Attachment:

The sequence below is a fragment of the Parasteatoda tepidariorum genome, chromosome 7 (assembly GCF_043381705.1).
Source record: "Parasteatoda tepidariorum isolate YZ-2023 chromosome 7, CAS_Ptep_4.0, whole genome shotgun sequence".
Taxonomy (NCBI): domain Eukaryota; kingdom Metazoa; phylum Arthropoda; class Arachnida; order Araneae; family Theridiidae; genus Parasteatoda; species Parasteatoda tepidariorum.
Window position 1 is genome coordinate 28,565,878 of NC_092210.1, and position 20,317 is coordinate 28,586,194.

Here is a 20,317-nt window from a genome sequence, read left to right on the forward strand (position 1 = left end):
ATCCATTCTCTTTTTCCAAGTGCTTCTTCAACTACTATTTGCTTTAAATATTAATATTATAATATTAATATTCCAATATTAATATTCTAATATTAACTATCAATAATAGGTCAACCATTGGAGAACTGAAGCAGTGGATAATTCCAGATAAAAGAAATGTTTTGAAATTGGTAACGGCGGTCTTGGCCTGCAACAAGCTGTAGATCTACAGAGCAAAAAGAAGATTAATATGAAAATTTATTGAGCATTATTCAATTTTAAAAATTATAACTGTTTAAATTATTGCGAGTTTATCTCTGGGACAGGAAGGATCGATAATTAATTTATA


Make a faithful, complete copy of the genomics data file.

The sequence below is a fragment of the Parasteatoda tepidariorum genome, chromosome 7 (assembly GCF_043381705.1).
Source record: "Parasteatoda tepidariorum isolate YZ-2023 chromosome 7, CAS_Ptep_4.0, whole genome shotgun sequence".
Taxonomy (NCBI): domain Eukaryota; kingdom Metazoa; phylum Arthropoda; class Arachnida; order Araneae; family Theridiidae; genus Parasteatoda; species Parasteatoda tepidariorum.
Window position 1 is genome coordinate 28,565,878 of NC_092210.1, and position 20,317 is coordinate 28,586,194.

Here is a 20,317-nt window from a genome sequence, read left to right on the forward strand (position 1 = left end):
ATCCATTCTCTTTTTCCAAGTGCTTCTTCAACTACTATTTGCTTTAAATATTAATATTATAATATTAATATTCCAATATTAATATTCTAATATTAACTATCAATAATAGGTCAACCATTGGAGAACTGAAGCAGTGGATAATTCCAGATAAAAGAAATGTTTTGAAATTGGTAACGGCGGTCTTGGCCTGCAACAAGCTGTAGATCTACAGAGCAAAAAGAAGATTAATATGAAAATTTATTGAGCATTATTCAATTTTAAAAATTATAACTGTTTAAATTATTGCGAGTTTATCTCTGGGACAGGAAGGATCGATAATTAATTTATA